Ditto for the pig and cow farmers who shove all their livestock into pens, snout to tail and keep them there, standing in their own excrement, developing open sores and infections which they try to prevent with large doses of antibiotics.

The English and most of Europe refuse to import American pork, beef or chickens, pointing to the horrid conditions in which these animals are kept. Of course, the Europeans have financial reasons of their own for not wanting to compete with the American mass production machine, but the Brits have said they don't want to emulate the efficiency of the Americans because it is a ruthless efficiency and cruel. The Germans, after all, were very efficient at Auschwitz, moving the cattle, branding them, disposing of those who could not be worked. 

Americans have turned living, sentient beings into industrial production centers, packed tight, unable to move, fed, slaughtered and packaged. And with all that crowding, infection control demands industrial doses of antibiotics, and with that, drug resistant, pathogenic E. coli and a variety of super bugs.

And meanwhile, your local doctor is spending hours on the phone with patients who are demanding antibiotics for their viral sinus infections, which the antibiotics will not help but the patients want them and the doctor is determined to fight the good fight and prevent the overuse of antibiotics, so he fights on, patient by patient,  saving a 500 mg dose of antibiotics while the cow and pig and chicken farmers are pouring tons of antibiotics over the land every day.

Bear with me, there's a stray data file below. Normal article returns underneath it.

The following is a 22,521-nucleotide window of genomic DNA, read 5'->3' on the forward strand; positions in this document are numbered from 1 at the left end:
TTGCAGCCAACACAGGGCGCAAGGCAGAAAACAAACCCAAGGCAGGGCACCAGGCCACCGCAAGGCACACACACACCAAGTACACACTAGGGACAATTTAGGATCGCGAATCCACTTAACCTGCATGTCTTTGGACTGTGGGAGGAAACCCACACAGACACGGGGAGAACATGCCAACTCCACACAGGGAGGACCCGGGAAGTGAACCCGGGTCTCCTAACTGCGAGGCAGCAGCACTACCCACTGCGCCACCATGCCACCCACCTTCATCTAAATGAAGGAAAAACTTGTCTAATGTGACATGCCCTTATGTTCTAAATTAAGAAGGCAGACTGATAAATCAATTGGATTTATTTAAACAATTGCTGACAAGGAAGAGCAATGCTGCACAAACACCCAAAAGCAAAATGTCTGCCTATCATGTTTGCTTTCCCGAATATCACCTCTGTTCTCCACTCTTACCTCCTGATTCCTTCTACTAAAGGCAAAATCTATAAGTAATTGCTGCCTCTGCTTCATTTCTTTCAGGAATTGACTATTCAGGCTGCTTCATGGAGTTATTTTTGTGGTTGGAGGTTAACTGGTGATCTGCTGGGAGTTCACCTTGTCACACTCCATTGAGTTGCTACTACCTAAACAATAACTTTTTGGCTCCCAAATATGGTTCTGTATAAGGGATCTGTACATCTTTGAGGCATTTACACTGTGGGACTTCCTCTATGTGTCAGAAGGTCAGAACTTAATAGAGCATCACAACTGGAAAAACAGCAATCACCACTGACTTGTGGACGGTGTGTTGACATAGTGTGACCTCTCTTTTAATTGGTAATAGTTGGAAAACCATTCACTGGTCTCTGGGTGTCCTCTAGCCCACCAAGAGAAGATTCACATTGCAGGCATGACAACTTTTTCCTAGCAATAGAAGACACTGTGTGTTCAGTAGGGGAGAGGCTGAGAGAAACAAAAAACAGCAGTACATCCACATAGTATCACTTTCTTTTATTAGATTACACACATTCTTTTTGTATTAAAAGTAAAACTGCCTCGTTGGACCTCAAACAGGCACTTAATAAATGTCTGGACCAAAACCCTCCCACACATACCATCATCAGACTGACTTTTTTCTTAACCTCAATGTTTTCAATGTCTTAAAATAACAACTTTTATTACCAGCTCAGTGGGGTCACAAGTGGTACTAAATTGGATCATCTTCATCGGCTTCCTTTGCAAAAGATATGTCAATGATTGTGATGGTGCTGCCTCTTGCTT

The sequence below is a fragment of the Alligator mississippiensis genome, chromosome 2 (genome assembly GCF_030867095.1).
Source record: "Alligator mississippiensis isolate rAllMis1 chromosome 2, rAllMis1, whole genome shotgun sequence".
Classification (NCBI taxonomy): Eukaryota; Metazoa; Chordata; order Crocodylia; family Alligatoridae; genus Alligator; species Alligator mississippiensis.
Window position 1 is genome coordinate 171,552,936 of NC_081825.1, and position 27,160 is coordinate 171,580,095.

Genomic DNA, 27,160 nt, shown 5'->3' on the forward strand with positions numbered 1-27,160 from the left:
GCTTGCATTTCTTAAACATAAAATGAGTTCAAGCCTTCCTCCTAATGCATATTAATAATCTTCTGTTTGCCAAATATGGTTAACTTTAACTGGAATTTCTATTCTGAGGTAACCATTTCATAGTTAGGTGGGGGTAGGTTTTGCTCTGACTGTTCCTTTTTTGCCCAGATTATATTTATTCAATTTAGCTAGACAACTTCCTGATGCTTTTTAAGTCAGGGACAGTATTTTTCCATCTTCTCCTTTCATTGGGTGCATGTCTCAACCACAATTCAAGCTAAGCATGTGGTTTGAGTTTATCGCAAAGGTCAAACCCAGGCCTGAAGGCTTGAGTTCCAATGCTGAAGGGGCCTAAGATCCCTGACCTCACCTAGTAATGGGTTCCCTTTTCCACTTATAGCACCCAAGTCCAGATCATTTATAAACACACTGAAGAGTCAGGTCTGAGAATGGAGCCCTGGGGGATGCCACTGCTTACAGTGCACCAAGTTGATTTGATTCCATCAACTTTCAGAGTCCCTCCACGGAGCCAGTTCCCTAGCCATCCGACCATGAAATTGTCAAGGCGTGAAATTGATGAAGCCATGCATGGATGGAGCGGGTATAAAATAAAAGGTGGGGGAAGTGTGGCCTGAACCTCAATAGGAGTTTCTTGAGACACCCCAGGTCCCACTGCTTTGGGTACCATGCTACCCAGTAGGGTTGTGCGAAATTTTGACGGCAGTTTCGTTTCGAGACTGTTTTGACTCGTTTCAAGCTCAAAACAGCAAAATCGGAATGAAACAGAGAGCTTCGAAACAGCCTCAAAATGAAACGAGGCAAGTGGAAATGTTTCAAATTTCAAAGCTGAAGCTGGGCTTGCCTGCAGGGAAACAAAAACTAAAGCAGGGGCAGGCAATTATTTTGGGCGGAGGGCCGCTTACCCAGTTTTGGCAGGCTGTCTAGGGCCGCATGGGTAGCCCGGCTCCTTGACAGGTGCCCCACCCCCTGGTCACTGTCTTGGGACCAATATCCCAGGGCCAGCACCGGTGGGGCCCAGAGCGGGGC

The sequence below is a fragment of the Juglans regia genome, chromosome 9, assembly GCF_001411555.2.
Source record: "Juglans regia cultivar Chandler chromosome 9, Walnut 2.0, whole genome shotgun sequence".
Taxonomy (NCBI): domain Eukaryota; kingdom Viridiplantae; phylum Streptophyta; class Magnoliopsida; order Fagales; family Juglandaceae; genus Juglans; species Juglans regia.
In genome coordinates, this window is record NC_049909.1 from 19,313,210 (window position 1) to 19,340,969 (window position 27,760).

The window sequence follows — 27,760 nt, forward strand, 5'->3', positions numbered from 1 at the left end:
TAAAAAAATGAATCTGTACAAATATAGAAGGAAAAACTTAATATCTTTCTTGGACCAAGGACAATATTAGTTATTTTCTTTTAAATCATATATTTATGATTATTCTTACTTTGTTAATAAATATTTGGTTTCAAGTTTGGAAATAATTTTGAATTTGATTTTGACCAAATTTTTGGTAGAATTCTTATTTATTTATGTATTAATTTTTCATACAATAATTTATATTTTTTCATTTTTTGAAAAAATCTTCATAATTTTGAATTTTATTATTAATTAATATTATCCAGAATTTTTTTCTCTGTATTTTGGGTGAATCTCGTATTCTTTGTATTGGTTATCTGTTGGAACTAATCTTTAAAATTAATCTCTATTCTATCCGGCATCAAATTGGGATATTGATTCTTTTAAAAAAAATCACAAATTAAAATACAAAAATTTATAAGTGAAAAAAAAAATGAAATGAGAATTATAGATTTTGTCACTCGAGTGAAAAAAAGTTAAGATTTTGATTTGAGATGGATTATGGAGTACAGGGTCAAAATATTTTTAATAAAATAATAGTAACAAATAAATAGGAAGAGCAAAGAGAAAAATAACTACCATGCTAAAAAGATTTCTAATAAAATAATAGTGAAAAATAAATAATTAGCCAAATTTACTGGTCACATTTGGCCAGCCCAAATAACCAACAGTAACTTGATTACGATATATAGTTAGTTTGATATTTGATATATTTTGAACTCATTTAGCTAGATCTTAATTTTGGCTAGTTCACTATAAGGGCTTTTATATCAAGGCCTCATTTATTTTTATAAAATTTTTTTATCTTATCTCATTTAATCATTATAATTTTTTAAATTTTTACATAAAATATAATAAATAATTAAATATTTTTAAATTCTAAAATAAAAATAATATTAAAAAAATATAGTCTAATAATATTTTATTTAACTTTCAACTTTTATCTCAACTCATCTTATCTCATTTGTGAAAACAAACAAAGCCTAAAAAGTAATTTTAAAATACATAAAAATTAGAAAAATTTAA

Bacteria do love to mutate around whatever antibiotic we bring out to hammer them with. The agribusiness giants are out there looking at their ledgers and their private bank accounts. They don't care if humankind dies off with infectious diseases, just as long as there are enough customers left to fatten the wallets of the corporate owners.

The great American business creed.

The big question is which will get us first:  superbugs resistant to all antibiotics or global warming with the North Pole melting and all Santa's elves drowning.

Monday, August 7, 2017

Democrats Wimp Out in the Game of Thrones

Pray tell, who were those guys with Chuck Schumer talking about a "Better Deal?"
Teddy Roosevelt had the "Square Deal."
Franklin Delano Roosevelt had the "New Deal."
And now, the best we can do is a "Better Deal?"

Oh, well, it's not Trump's deal. It's better. It's not good. It's not inspiring. It won't bring you health care or a job or a chicken in every pot, but then again, do we really want to wring the necks of a million chickens?
It's maybe an okay deal. Or a pretty fair deal. Or a better than nothing deal. Or a sort of pretty good deal. Or, how about a better than the crummy deal you had got.

Sad to say, this is no surprise.